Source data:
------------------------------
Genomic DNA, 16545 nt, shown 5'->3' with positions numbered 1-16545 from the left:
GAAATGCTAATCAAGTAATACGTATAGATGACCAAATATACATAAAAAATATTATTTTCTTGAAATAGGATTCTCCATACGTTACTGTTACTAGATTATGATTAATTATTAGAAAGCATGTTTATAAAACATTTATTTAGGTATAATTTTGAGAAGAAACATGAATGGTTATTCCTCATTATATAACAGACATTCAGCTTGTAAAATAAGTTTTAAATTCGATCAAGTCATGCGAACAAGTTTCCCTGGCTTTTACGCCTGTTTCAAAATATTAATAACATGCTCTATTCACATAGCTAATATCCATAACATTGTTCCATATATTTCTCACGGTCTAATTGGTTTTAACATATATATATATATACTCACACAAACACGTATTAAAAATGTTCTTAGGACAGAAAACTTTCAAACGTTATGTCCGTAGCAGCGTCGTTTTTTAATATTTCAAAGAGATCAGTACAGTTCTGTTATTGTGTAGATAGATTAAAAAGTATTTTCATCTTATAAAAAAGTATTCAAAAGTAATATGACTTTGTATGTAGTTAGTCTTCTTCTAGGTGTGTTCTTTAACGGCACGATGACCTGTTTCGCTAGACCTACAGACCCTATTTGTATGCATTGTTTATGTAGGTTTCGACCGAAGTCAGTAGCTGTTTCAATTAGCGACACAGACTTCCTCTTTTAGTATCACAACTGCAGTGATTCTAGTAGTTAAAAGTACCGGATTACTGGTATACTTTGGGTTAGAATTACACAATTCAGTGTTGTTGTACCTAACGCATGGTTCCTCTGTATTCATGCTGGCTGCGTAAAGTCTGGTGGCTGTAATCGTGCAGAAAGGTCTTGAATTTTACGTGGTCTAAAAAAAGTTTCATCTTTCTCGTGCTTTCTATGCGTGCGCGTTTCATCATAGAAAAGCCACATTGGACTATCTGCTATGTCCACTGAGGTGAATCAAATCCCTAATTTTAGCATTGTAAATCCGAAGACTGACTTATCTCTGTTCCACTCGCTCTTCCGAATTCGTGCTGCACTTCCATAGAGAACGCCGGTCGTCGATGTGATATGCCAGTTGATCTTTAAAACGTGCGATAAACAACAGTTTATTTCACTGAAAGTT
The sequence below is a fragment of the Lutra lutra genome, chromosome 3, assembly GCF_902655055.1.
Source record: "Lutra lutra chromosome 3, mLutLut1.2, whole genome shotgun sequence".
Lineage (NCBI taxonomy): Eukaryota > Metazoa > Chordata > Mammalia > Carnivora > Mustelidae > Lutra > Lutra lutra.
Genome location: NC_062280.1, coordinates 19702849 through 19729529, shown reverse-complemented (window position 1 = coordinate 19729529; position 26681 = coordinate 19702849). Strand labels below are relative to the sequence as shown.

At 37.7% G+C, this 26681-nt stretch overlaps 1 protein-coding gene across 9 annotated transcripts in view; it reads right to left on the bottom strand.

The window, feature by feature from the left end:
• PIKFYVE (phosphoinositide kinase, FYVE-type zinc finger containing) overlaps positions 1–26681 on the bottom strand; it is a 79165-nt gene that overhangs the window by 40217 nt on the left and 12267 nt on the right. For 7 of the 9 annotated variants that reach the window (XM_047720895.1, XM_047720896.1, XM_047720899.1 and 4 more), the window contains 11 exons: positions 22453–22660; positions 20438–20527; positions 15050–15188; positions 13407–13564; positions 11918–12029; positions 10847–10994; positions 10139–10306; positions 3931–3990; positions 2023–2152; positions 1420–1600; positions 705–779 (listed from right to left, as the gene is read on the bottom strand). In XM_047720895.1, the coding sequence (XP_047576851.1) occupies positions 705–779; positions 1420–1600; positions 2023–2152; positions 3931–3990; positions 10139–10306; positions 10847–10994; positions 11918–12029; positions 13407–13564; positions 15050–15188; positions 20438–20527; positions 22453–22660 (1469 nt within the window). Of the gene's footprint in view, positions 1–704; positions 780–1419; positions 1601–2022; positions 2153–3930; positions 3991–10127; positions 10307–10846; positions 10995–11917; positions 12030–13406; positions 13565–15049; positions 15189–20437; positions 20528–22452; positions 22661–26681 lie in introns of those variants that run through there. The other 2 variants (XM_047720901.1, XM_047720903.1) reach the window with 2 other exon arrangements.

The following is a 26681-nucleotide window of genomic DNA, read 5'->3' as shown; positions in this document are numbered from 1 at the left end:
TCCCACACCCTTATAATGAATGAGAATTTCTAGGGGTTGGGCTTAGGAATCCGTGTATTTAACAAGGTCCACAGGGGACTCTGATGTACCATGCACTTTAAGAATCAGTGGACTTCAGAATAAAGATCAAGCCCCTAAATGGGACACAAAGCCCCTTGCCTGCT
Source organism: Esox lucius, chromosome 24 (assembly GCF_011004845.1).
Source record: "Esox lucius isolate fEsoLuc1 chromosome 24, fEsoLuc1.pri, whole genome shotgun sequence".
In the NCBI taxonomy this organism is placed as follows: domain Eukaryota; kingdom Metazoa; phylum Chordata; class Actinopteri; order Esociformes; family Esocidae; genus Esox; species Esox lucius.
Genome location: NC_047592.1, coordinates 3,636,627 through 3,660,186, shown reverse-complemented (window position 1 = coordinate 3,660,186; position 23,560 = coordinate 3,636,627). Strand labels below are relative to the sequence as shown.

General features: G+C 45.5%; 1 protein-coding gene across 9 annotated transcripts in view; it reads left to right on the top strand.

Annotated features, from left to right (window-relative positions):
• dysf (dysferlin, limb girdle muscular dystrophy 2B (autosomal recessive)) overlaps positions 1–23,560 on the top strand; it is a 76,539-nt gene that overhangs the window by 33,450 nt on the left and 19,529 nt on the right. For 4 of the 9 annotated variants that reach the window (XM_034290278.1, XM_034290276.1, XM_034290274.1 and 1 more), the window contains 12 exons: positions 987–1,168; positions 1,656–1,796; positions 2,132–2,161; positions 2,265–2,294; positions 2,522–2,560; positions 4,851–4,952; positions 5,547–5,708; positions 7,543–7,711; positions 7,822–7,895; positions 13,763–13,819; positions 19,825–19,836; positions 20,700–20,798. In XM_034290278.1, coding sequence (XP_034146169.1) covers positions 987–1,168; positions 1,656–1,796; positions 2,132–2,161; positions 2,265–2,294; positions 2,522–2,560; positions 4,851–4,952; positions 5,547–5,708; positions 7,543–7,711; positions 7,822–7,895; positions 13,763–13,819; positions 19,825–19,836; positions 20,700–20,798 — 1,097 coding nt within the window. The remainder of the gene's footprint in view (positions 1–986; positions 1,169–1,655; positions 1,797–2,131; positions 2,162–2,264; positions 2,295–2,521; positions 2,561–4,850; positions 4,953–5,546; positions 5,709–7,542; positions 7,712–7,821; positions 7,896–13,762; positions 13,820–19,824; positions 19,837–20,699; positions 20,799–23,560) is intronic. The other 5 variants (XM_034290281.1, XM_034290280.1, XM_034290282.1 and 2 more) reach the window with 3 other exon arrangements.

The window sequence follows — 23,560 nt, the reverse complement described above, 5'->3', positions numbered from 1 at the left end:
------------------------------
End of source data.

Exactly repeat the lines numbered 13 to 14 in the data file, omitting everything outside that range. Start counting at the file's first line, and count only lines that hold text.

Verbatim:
Source record: "Esox lucius isolate fEsoLuc1 chromosome 24, fEsoLuc1.pri, whole genome shotgun sequence".
In the NCBI taxonomy this organism is placed as follows: domain Eukaryota; kingdom Metazoa; phylum Chordata; class Actinopteri; order Esociformes; family Esocidae; genus Esox; species Esox lucius.